What's almost genius about this is that through punishment & reward system implemented via these so-called marks, player through player character would actually start showing all signs from marks' description. While playing game you'll develop hatred of numbers 6 and 13, with obsessive accounting mark, if you're constantly slapped by Game whenever you have 6 or 13 bullets left in your gun. This quirk might even stick after playthrough is over and become Player's quirk mark in RL :D

Don't listen to LostHisMarbles simply because he's self admitted geezer in his late 60s and as old man all his real life and gaming habits are as is, set in stone, and he is passively hostile to any change. You can't convince old people to tie knots on garbage bags in different way let alone change their decades old RPG habits
 

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Prophet
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There is no exploration, world interactions, problem solving, etc.,

Fighting doesn't make it an RPG.
There is no exploration, world interactions, problem solving, etc.,

Select dialogue option -> be teleported somewhere -> if you selected wrong and entered combat as a non-combat build, proceed to reload, else, repeat.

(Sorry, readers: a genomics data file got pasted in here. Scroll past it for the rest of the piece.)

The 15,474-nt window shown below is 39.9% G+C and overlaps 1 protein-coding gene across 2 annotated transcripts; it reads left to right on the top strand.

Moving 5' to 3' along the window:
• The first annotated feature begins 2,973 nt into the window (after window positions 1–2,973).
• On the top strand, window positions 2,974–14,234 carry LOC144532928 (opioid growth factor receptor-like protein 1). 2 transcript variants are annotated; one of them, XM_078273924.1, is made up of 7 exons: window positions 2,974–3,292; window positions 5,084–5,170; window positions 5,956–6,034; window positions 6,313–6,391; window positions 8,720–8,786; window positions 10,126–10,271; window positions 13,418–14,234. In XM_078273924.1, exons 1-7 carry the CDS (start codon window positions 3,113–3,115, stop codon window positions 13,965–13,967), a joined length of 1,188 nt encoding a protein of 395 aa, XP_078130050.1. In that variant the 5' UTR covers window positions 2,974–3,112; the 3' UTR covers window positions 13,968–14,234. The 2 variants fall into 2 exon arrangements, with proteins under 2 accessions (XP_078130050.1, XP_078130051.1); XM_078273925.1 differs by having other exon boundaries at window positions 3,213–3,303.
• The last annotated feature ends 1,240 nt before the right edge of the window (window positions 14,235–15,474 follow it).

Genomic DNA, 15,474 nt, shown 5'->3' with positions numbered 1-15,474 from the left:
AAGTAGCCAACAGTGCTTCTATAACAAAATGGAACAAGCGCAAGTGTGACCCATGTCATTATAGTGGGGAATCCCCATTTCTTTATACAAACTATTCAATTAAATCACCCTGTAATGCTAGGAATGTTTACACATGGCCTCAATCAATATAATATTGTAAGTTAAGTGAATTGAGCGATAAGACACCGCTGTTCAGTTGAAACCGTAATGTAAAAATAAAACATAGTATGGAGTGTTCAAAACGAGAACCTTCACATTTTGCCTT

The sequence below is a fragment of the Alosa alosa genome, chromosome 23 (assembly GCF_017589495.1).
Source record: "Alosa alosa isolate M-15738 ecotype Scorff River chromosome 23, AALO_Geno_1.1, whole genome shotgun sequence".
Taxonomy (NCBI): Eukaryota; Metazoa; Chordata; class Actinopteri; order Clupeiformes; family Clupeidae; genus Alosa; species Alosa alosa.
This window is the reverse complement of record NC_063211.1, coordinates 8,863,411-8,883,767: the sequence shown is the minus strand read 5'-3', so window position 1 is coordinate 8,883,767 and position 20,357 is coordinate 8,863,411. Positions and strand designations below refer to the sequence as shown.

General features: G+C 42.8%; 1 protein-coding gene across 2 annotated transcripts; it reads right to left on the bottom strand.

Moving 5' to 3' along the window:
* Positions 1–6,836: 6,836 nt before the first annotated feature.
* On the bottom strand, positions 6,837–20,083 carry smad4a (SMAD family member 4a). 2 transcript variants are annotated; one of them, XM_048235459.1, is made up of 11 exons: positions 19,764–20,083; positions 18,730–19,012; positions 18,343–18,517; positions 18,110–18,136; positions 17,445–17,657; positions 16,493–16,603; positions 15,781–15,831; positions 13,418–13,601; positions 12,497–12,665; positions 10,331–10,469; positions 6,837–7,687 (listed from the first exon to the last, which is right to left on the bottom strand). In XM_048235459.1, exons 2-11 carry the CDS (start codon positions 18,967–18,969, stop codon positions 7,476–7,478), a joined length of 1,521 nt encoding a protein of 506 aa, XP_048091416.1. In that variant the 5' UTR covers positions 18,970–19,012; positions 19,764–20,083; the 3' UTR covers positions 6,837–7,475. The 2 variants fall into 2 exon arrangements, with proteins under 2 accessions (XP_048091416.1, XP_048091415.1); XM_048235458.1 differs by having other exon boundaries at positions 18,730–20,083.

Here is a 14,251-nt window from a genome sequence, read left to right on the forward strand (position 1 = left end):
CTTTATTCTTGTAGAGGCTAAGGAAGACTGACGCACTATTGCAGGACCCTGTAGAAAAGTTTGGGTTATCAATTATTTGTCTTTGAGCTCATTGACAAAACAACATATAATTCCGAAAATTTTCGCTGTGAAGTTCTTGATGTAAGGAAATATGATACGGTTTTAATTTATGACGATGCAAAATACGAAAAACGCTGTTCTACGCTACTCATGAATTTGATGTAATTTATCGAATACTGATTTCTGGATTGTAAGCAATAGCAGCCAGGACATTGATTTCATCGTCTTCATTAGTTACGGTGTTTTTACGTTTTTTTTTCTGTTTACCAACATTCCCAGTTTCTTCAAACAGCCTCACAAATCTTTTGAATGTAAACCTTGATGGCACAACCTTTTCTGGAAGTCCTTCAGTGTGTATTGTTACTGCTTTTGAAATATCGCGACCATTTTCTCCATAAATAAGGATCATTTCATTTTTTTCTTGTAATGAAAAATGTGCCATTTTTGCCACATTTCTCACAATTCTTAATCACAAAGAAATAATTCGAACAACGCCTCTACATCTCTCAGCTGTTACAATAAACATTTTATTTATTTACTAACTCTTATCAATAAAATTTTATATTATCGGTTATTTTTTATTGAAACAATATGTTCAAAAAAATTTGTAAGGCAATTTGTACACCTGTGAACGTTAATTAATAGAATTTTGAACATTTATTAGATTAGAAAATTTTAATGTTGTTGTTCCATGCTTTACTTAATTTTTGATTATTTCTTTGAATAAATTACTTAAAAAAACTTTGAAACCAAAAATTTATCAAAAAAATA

If that's all you got from the game I'm not sure what to tell you. I'm sorry? The sum of it's parts makes it an RPG, not a CYOA. You might argue it's not a cRPG, sure, a CYOA it is not.
 
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There is no exploration, world interactions, problem solving, etc.,

Fighting doesn't make it an RPG.
There is no exploration, world interactions, problem solving, etc.,

Select dialogue option -> be teleported somewhere -> if you selected wrong and entered combat as a non-combat build, proceed to reload, else, repeat.
If that's all you got from the game I'm not sure what to tell you. I'm sorry? The sum of it's parts makes it an RPG, not a CYOA. You might argue it's not a cRPG, sure, a CYOA it is not.
It's a game in book format. There are CYOAs with combat, and AoD is one of them.

Contrast it to PST which is a CRPG with a lot of text, but not a CYOA, because you actually interact with the world.
 

Lord_Potato

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Games can have differences and be in the same genre :happytrollboy:
everything in AoD is scripted, the entire game is just picking dialogue choices. It's a CYOA.

Someone obviously played merchant/loremaster campaign. There are campaigns of AoD with lots of fighting and the combat system is pretty good and flexible.
Fighting doesn't make it an RPG.
There is no exploration, world interactions, problem solving, etc.,

Select dialogue option -> be teleported somewhere -> if you selected wrong and entered combat as a non-combat build, proceed to reload, else, repeat.

I seem to remember exploring ancient tombs, discovering old gods technology, even solving some minor puzzles (more of an adventure game element btw). Teleporting was irritating but it mostly happened in cities.
 
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Games can have differences and be in the same genre :happytrollboy: